Review: Sandra Gets a Job
by Marta Bałaga
- Part workplace satire, part stiff oddity, Kaupo Kruusiauk’s film won’t be getting a promotion any time soon
There is a moment in Kaupo Kruusiauk’s Sandra Gets a Job – recently shown in Tallinn Black Nights’ Baltic Film Competition – when one cannot help but wonder when its protagonist will finally be revealed as an android so that we can all just move on and go about our business. Sandra (Mari Abel) is so spectacularly stiff that it feels increasingly suspicious, observing fellow humans with barely hidden contempt and moving around so oddly, it’s like that Mark Zuckerberg Senate hearing all over again. It’s clearly a conscious, artistic choice, as Abel commits to it wholeheartedly, even though her character might not actually have any heart herself. But given that nothing comes out of it, it’s just confusing, an attempt at something original that runs out of batteries very quickly.
Sandra is a scientist, so maybe in Kruusiauk’s world, that’s how they are supposed to behave (that and talking about sperm an awful lot, in a separate storyline that makes even less sense). Either way, she needs to snap out of it, informed that “research work is very unstable” and, well, it’s time to look for another gig. It’s an experience that’s hard for everyone, but even more so for Sandra, deprived of any social skills and just perpetually awkward. Some comedy could come out of it, one suspects, but here, it just falls flat. Although the idea of coming to some child’s birthday party and asking right away how long this torture is supposed to last is actually rather brilliant.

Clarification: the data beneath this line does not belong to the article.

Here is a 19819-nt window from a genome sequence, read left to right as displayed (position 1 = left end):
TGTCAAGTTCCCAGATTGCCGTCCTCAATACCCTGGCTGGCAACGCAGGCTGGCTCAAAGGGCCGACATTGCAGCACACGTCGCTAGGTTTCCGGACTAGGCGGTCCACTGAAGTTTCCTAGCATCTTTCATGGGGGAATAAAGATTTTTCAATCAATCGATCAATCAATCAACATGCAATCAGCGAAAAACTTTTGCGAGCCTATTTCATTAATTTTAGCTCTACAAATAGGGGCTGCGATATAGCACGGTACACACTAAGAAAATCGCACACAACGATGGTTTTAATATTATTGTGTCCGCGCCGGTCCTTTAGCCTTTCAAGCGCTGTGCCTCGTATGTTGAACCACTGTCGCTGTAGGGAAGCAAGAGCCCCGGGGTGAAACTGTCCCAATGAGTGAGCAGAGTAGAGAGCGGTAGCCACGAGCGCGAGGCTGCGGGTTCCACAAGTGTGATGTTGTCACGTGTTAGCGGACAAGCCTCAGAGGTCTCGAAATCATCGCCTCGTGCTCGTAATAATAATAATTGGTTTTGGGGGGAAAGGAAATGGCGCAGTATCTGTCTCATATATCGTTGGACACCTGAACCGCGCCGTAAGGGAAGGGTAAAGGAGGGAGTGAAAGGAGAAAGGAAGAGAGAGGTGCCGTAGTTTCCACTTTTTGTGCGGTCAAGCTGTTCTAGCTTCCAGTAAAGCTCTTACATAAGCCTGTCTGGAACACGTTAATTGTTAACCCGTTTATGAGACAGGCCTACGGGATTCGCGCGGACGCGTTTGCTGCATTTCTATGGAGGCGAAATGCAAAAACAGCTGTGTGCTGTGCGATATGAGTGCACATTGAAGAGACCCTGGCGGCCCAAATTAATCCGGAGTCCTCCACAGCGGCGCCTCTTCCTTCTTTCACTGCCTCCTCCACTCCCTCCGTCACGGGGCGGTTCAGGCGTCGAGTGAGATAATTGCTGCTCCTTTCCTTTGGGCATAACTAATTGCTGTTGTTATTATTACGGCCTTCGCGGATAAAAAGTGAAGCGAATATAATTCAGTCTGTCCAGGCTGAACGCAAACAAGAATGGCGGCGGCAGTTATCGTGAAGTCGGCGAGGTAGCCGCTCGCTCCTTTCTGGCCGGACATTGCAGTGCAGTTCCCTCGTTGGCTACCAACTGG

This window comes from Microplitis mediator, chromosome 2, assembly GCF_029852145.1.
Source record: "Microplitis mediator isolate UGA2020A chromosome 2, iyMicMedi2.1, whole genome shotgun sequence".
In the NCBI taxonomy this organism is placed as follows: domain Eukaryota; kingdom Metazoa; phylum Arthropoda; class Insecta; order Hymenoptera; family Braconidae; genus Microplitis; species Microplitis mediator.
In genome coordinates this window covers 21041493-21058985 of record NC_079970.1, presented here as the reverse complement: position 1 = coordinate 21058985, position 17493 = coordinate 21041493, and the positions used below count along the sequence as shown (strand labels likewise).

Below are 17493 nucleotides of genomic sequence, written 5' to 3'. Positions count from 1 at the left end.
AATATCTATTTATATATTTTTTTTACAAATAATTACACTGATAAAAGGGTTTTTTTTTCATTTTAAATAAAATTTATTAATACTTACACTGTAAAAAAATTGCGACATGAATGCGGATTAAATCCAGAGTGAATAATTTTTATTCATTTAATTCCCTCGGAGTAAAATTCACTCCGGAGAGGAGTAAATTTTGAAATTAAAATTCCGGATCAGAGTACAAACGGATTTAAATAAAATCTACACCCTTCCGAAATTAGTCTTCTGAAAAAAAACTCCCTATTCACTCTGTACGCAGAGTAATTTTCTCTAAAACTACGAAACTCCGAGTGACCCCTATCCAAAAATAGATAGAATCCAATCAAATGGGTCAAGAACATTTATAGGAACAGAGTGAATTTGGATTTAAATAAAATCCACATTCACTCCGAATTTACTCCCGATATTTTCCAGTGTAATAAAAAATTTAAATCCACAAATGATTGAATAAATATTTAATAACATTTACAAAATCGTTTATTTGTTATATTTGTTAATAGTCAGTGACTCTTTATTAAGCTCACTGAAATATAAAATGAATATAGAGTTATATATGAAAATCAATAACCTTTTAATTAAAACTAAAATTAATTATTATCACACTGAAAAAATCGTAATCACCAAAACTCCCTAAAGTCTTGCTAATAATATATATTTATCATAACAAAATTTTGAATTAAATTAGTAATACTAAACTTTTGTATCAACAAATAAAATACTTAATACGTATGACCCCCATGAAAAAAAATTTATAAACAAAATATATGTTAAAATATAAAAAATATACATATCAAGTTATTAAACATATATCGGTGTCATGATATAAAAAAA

As she starts looking for a new job, more excruciating encounters follow, and there is simply too much going on. She almost gets to experience her own version of Secretary with a potential boss who’s sadly no James Spader, then she needs to put her investigative skills to the test and finally ends up at a start-up where nobody seems to be working – but they do have a band, so it’s fine. These hurdles are really not that engaging, but there is one thing that rings very true: Sandra is just too good. It’s her intelligence and efficiency that make people uncomfortable, apart from the above-mentioned behaviour. Sandra is, to put it bluntly, that girl that everyone knew at school, always prepared, always ready to provide the right answer, and still ignored or despised, unlike that slacker sitting all the way at the back. Today, regardless of your achievements, that slacker could be your boss, and it’s that realisation that starts to rub her up the wrong way.
What Sandra is going through will seem familiar to many, especially women. Particularly when she finally snaps, saying what others have repeated before: “I have done everything well and haven’t got anything in return.” It’s hard to say what Kruusiauk suggests as the next step, however. To relax, to give up, to become like everyone else or, most importantly, to finally learn how to bowl? After all, The Dude abides, so there might be something to it.
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